Archive for December, 2012

Under the Ocean…

21 Dec

Take a look at this very impressive effort by few guys… This is the 5th development blog for this game, a spiritual sequel to 2010’s “Under the Garden”…


Very neat stuff there!

You can check out the game and contribute to the development effort (which gives you access to the Alpha, it seems) at their website.

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Posted in Games, Indy


No title, really…

18 Dec

This is one of those posts that have a bit of everything, so no decent title for it… Smile

Anyway, as you might have seen in the Spellcaster Studios blog, me and Rincewind gave up on the Indie Speed Run, mainly because of scope issues… We went a little wild with it, Rincewind because of lack of 48-hour compo experience, and me because I thought that without needing to do graphics I could do much more…

Anyway, it was a good exercise, and I’m definitely finishing this one, not because it is brilliant, but it’s great to figure out bugs on SurgeEd and SurgePlayer, which I used for the game. Already figured out some nasty bugs which would have taken a lot of time to fix on the “Grey” scripts, specially one that only seems to manifest in specific conditions…

If you’ve been following this blog, you know I’m using Lua to drive the game logic, and specifically LuaJIT, and I found an odd behavior…

The offending piece of code was something that tested a condition and acted on that:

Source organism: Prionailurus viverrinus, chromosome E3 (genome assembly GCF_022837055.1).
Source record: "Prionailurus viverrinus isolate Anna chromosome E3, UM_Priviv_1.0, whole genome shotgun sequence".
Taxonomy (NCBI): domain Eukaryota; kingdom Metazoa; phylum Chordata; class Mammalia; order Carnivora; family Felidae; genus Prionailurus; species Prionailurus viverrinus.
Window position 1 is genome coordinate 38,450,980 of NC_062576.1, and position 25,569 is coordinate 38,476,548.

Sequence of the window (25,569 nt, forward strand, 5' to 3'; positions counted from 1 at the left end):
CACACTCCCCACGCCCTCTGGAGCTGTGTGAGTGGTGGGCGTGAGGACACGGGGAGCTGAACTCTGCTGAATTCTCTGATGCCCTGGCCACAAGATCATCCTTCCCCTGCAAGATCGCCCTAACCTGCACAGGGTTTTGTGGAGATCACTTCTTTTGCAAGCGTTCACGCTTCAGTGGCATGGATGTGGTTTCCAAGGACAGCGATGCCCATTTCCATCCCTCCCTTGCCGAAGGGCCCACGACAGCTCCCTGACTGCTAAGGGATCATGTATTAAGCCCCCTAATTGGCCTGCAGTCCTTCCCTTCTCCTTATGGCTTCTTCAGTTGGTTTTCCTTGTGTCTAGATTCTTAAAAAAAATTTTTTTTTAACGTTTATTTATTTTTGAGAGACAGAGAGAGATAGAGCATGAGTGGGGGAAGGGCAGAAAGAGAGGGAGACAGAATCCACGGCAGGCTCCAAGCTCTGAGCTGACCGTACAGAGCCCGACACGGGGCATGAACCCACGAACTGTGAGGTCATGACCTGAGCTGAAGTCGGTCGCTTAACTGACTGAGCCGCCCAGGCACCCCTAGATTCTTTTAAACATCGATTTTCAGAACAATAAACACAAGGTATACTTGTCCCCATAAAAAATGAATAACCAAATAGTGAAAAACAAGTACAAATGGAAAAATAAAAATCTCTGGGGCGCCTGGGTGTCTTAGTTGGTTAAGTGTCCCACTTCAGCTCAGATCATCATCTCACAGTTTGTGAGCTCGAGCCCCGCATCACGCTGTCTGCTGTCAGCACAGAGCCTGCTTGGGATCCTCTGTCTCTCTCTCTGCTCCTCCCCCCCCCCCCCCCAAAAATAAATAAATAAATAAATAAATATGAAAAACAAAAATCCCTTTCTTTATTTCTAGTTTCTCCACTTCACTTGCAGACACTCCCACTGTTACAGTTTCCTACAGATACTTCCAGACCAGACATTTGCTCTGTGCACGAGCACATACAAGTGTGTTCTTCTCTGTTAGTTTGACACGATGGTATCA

function do_something(param)
   if (ffi.C.test(param)) then
      change_object()    end end

test is a function declared on the FFI, that returned a bool:

ffi = require("ffi")

bool test(const char* str);


Which had a C counterpart like:

extern "C"
{    bool __declspec(dllexport) test(const char* str) {
        bool b=do_some_test();

return b;


Simple enough…

Problem is, “change_object” was never reached… First I thought it was the “do_some_test” function that was failing, and I added some tracing to it (writing to the logger) with the output, and it turned true eventually…

Then I added some tracing in the “do_something” function, and mysteriously, it started working properly… After a lot of tests, I found that if I used any function that called normally bound functions before the “ffi.C.test” call, the system worked properly… But if I added FFI based functions, it wouldn’t work!

This was driving me crazy… then I had a silly idea… “bool” is a C++ type, not C type, so I changed the declaration of the C function (not the FFI declaration) to “int __declspec(dllexport) test(const char* str)”, returning 1 if “do_some_test” was true, and 0 otherwise… And now the system worked properly!

So, I arrived to the conclusion that you can’t output “bool” directly from the C code (although you can declare it that way on the FFI declaration, to get a proper bool and not an int). I imagine the problem was the size of a bool and the stack manipulation of LuaJIT, which caused the system to access corrupted memory (that was probably zeroed before being used, and that’s why the function apparentely always returned “false”, although the C output was “true”).

Anyway, 2 hours of my life getting to the bottom of this… Had to change all the functions that return a bool to return an int instead…

Anyway, on other news, take a look at this Hamnasya game… It’s a cross-media kind of game, where you’re reading a book, but you can affect the outcome and fight battles à lá RPG… Very cool stuff indeed, and has an excellent trailer:


I haven’t picked it up (I had too many pending games at the moment), but it looks pretty good…

If I don’t write anything in the meantime (highly likely), Merry Christmas and a Happy New Year! Smile